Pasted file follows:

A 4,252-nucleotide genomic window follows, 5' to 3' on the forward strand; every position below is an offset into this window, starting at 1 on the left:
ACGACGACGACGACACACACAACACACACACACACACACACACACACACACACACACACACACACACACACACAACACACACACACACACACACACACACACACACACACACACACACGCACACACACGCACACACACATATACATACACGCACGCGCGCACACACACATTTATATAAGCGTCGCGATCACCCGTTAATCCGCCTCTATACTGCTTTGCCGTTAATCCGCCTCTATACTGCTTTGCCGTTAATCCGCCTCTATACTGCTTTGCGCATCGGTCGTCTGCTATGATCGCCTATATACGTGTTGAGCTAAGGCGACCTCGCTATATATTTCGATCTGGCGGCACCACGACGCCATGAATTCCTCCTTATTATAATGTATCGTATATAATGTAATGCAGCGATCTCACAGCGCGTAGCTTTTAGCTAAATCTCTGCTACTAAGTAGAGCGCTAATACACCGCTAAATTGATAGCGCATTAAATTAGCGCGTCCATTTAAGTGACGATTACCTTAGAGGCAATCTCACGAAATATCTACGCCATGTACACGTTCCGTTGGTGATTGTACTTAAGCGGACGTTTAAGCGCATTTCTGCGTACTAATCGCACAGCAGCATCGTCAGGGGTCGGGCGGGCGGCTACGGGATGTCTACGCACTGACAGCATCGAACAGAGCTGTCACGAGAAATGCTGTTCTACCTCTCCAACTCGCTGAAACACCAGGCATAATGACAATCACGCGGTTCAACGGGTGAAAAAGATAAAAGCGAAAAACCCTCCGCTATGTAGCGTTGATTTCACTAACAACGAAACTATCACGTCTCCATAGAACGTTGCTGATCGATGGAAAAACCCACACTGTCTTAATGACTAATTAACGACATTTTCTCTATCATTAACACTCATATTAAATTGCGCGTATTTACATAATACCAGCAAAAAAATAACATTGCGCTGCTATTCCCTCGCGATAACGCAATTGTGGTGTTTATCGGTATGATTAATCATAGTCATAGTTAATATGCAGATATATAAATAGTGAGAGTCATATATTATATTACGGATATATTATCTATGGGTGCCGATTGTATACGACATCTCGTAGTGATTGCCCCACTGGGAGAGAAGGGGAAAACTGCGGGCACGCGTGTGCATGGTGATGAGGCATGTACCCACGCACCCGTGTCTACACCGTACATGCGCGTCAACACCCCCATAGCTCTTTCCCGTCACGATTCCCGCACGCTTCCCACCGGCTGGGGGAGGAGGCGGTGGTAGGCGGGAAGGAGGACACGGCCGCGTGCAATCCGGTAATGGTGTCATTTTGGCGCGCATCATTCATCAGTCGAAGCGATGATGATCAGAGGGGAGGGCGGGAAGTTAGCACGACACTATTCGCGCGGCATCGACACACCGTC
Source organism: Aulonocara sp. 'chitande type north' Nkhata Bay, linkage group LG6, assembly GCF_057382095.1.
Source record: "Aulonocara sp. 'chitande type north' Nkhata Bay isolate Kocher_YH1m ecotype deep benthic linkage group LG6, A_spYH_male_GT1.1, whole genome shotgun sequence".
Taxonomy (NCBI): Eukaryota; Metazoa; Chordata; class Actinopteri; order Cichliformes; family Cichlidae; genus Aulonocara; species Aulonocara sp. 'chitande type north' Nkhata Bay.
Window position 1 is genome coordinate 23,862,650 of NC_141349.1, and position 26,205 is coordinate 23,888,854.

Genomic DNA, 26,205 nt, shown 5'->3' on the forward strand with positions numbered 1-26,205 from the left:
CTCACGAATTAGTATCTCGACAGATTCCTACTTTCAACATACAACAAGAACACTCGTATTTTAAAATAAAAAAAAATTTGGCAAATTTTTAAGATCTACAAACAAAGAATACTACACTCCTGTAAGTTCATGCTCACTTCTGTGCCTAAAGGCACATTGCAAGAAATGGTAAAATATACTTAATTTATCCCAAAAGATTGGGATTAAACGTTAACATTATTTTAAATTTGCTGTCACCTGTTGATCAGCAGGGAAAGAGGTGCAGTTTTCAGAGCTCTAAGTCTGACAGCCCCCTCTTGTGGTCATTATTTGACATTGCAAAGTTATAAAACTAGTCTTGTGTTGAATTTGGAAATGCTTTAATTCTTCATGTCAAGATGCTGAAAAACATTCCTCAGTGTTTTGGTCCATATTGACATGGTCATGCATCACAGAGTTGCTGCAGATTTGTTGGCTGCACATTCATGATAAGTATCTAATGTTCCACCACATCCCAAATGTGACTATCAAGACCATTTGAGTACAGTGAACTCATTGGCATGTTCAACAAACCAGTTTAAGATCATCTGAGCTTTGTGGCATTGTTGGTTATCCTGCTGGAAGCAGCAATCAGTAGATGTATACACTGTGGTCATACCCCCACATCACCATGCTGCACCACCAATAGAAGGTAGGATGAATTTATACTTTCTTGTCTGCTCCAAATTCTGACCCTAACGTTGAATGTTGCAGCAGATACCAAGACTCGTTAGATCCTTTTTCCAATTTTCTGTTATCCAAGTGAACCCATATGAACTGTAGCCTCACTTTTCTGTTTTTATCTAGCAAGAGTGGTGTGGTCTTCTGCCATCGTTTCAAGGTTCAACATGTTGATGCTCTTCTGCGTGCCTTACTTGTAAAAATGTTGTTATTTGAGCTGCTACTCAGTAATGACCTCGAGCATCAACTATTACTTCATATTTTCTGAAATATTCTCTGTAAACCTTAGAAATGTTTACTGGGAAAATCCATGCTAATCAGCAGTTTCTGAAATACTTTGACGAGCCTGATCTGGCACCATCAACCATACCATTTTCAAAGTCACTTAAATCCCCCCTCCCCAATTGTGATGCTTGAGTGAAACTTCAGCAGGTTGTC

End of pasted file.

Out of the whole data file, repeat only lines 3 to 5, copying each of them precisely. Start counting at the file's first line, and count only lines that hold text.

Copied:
Source organism: Aulonocara sp. 'chitande type north' Nkhata Bay, linkage group LG6, assembly GCF_057382095.1.
Source record: "Aulonocara sp. 'chitande type north' Nkhata Bay isolate Kocher_YH1m ecotype deep benthic linkage group LG6, A_spYH_male_GT1.1, whole genome shotgun sequence".
Taxonomy (NCBI): Eukaryota; Metazoa; Chordata; class Actinopteri; order Cichliformes; family Cichlidae; genus Aulonocara; species Aulonocara sp. 'chitande type north' Nkhata Bay.